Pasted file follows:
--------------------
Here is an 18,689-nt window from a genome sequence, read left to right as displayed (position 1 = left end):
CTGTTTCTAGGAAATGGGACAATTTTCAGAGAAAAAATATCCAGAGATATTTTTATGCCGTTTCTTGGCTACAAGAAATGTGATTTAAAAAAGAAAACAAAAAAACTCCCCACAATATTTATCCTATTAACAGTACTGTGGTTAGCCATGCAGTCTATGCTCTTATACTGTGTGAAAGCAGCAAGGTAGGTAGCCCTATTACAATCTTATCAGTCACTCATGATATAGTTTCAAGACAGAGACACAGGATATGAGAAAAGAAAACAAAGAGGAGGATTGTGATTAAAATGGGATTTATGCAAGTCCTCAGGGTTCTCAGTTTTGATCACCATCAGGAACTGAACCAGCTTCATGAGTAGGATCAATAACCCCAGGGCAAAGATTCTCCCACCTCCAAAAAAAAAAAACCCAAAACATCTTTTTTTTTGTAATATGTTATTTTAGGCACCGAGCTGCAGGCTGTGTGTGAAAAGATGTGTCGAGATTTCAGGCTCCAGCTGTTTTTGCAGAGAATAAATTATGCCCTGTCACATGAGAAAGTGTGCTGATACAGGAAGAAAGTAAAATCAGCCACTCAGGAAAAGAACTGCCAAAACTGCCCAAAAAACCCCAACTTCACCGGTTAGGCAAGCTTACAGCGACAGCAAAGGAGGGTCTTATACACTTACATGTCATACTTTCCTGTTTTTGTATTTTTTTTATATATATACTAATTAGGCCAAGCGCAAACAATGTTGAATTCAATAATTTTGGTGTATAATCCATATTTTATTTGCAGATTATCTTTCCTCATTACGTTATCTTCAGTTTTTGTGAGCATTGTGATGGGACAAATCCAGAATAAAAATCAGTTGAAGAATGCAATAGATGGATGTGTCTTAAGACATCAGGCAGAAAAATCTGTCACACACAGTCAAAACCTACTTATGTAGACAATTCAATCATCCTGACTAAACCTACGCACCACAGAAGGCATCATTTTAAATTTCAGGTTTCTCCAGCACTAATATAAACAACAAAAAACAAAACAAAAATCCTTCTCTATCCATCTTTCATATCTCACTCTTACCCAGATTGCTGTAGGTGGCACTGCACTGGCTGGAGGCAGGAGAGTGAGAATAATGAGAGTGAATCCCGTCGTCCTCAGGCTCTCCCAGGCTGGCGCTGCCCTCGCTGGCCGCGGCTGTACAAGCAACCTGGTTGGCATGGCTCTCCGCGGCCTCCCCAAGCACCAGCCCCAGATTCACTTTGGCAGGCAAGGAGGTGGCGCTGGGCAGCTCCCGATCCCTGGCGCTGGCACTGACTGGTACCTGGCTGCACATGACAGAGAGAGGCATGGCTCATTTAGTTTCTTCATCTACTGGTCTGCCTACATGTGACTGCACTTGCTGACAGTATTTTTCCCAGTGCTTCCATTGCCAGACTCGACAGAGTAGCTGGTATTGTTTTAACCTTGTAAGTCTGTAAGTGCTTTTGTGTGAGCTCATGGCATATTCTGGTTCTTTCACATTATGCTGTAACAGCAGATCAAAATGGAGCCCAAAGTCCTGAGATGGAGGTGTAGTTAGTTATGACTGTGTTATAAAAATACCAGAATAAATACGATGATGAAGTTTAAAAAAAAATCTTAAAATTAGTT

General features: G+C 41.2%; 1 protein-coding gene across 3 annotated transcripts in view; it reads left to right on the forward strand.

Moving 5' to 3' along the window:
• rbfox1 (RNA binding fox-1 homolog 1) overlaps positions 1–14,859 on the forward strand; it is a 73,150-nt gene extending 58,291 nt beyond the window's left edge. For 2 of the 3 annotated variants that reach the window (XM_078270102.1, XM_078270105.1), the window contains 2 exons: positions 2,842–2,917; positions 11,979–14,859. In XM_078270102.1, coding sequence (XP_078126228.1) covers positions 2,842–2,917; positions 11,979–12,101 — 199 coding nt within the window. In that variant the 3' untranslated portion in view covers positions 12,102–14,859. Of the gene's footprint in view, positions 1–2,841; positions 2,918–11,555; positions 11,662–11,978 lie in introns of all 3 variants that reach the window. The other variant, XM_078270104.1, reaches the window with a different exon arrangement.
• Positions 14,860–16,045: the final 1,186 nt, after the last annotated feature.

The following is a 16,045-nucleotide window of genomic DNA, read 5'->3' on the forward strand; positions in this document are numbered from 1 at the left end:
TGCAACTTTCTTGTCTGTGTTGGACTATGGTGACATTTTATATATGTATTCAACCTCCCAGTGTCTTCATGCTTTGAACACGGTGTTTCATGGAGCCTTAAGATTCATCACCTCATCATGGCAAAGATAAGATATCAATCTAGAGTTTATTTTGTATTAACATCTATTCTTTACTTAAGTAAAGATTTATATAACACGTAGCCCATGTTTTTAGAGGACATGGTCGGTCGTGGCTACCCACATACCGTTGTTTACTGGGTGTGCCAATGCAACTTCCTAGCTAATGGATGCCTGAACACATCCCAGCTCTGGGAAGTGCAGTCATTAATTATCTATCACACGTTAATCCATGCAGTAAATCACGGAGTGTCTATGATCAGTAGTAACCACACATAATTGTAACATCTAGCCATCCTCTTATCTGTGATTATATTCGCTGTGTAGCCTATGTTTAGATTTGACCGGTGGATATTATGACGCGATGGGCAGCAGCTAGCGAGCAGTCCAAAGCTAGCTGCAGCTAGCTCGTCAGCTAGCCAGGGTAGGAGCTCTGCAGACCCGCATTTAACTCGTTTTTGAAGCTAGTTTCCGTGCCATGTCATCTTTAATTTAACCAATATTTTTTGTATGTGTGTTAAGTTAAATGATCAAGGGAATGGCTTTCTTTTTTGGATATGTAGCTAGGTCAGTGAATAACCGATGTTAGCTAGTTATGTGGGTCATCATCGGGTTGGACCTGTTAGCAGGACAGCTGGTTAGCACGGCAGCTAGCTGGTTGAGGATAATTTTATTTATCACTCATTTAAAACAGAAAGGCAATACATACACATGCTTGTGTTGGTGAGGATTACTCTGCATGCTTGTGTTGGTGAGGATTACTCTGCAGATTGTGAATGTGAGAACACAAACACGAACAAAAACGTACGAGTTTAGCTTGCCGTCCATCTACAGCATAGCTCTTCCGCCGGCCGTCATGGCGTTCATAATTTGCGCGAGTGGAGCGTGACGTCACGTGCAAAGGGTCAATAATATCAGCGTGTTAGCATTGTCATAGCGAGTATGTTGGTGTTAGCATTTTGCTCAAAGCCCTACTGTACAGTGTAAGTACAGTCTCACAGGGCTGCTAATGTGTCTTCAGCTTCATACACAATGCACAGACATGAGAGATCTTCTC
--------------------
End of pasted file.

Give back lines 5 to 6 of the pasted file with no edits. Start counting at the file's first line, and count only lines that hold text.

• rbfox1 (RNA binding fox-1 homolog 1) overlaps positions 1–14,859 on the forward strand; it is a 73,150-nt gene extending 58,291 nt beyond the window's left edge. For 2 of the 3 annotated variants that reach the window (XM_078270102.1, XM_078270105.1), the window contains 2 exons: positions 2,842–2,917; positions 11,979–14,859. In XM_078270102.1, coding sequence (XP_078126228.1) covers positions 2,842–2,917; positions 11,979–12,101 — 199 coding nt within the window. In that variant the 3' untranslated portion in view covers positions 12,102–14,859. Of the gene's footprint in view, positions 1–2,841; positions 2,918–11,555; positions 11,662–11,978 lie in introns of all 3 variants that reach the window. The other variant, XM_078270104.1, reaches the window with a different exon arrangement.
• Positions 14,860–16,045: the final 1,186 nt, after the last annotated feature.